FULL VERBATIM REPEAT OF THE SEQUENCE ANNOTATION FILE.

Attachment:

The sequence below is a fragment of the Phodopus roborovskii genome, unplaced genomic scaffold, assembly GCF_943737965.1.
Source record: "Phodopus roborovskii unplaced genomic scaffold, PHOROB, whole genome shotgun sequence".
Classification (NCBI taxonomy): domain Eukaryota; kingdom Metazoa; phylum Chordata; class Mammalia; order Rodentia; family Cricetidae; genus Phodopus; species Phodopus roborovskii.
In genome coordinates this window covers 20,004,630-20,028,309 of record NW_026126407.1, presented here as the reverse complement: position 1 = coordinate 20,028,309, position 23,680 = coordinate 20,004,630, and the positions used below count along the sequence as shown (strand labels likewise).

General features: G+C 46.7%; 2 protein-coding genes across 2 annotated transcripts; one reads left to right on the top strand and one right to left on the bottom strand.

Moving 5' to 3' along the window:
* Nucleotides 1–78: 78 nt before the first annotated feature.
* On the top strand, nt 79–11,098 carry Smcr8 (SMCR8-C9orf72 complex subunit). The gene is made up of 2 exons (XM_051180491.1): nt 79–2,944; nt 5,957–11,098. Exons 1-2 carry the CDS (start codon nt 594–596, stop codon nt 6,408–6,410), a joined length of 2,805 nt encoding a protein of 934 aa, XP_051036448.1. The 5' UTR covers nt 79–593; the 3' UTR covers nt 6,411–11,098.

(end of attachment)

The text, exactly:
The sequence below is a fragment of the Phodopus roborovskii genome, unplaced genomic scaffold, assembly GCF_943737965.1.
Source record: "Phodopus roborovskii unplaced genomic scaffold, PHOROB, whole genome shotgun sequence".
Classification (NCBI taxonomy): domain Eukaryota; kingdom Metazoa; phylum Chordata; class Mammalia; order Rodentia; family Cricetidae; genus Phodopus; species Phodopus roborovskii.
In genome coordinates this window covers 20,004,630-20,028,309 of record NW_026126407.1, presented here as the reverse complement: position 1 = coordinate 20,028,309, position 23,680 = coordinate 20,004,630, and the positions used below count along the sequence as shown (strand labels likewise).

General features: G+C 46.7%; 2 protein-coding genes across 2 annotated transcripts; one reads left to right on the top strand and one right to left on the bottom strand.

Moving 5' to 3' along the window:
* Nucleotides 1–78: 78 nt before the first annotated feature.
* On the top strand, nt 79–11,098 carry Smcr8 (SMCR8-C9orf72 complex subunit). The gene is made up of 2 exons (XM_051180491.1): nt 79–2,944; nt 5,957–11,098. Exons 1-2 carry the CDS (start codon nt 594–596, stop codon nt 6,408–6,410), a joined length of 2,805 nt encoding a protein of 934 aa, XP_051036448.1. The 5' UTR covers nt 79–593; the 3' UTR covers nt 6,411–11,098.